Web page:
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In the Media | August 2013

Amnesty for Undocumented Immigrants Would Not Burden US Economy—Levy Economics Institute

By Ellen Freilich

Reuters, August 9, 2013. © Thomson Reuters. All Rights Reserved.

The recently passed Senate bill—S. 744, or the Border Security, Economic Opportunity, and Immigration Modernization Act—that would take significant steps toward comprehensive reform, is being held up in the Republican-controlled House of Representatives, with a “path to citizenship” for undocumented immigrants the apparent sticking point.

A recent report from the Congressional Budget Office estimated the following:

All told, relative to the committee-approved bill, the Senate-passed legislation would boost direct spending by about $36 billion, reduce revenues by about $3 billion, and increase discretionary costs related to S. 744 by less than $1 billion over the 2014-2023 period.

Nathan Sheets and Robert Sockin at Citigroup are even more sweeping in their endorsement of immigration’s economic upside:

We find that immigration has been a major driver of growth in the United States, the euro area, and the United Kingdom. Specifically, we find that about one-third of the growth in these economies over the past decade can be attributed to immigration. Stated bluntly, the average immigrant appears to have contributed roughly as much to GDP as the average person in the domestic-born population. We also find that a more rapid pace of immigrant inflows in the decades ahead will result in a corresponding increase in the level and growth rate of GDP.

Yet according to a report rom the Levy Economics Institute, a liberal research group at Bard College, these broad endorsements fail to push back appropriately against the specific claim that is the law’s major point of contention: the purported economic costs of granting amnesty to undocumented immigrants.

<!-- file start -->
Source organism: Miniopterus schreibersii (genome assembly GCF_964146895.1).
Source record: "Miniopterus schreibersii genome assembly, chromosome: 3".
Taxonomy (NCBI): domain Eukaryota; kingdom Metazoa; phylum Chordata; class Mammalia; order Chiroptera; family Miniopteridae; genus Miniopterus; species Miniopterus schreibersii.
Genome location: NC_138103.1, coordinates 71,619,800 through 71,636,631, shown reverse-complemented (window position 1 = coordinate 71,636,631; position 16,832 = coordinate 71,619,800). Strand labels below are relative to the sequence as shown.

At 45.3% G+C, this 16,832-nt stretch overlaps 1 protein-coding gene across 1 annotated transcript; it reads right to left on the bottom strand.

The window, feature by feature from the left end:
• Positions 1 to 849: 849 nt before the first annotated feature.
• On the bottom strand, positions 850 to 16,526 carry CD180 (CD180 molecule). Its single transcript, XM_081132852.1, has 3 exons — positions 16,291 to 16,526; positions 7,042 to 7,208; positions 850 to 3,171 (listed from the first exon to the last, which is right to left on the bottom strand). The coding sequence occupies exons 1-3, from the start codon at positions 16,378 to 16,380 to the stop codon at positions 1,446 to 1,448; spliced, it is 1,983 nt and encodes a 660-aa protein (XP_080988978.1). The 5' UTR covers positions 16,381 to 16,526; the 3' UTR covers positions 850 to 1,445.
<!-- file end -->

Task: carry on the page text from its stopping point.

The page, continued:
The Levy research argues that “legalizing a significant proportion of the undocumented immigrant population would not impose serious costs on either the economy in general or the social insurance system in particular.”

In fact, author Selçuk Eren, a Levy research scholar, finds maintaining the status quo would be economically wasteful.

Legalization would lead to increased benefit payouts for social insurance programs, since it would make a portion of the currently undocumented population eligible for benefits. At the same time, bringing undocumented immigrants into the legal labor pool would boost capital accumulation in the U.S. economy, the Institute said. Compared to legal immigrants, undocumented workers end up sending more of their savings back to their home countries as remittances.

Moreover, offering a path to legal immigration status should increase labor productivity as newly legalized immigrants become able to better match their skills to the jobs available without having to maneuver through the shadows of the grey labor market.

When we ran the numbers on a scenario in which 50 percent of undocumented immigrants became legal immigrants, the positive effects of the former outweighed the costs of the latter, leading to net benefits in the form of overall increases in capital stock, output, consumption, and labor productivity. These positive macroeconomic effects would also feed into improvements in the finances of the social insurance system.

As a result, the overall costs to the system would ultimately be negligible: in order to support new beneficiaries, Social Security and unemployment insurance tax rates would need to increase by only 0.13 and 0.01 percentage points, respectively. Moreover, for the sake of simplicity we assumed that all currently undocumented immigrants pay into Social Security and unemployment insurance.

Macroeconomic improvements would be fairly modest, amounting to around one- to two-tenths of 1 percent for many measures, the report said. The Institute also estimates an overall contribution of $36 billion per year to the U.S. economy. But while small, that’s hardly a downside.

Still,  Eren concludes:

We cannot reasonably oppose comprehensive immigration reform on the basis of the alleged economic burden of offering a pathway to citizenship. Even when we isolate this most controversial element of reform, maintaining the status quo is the most costly option.

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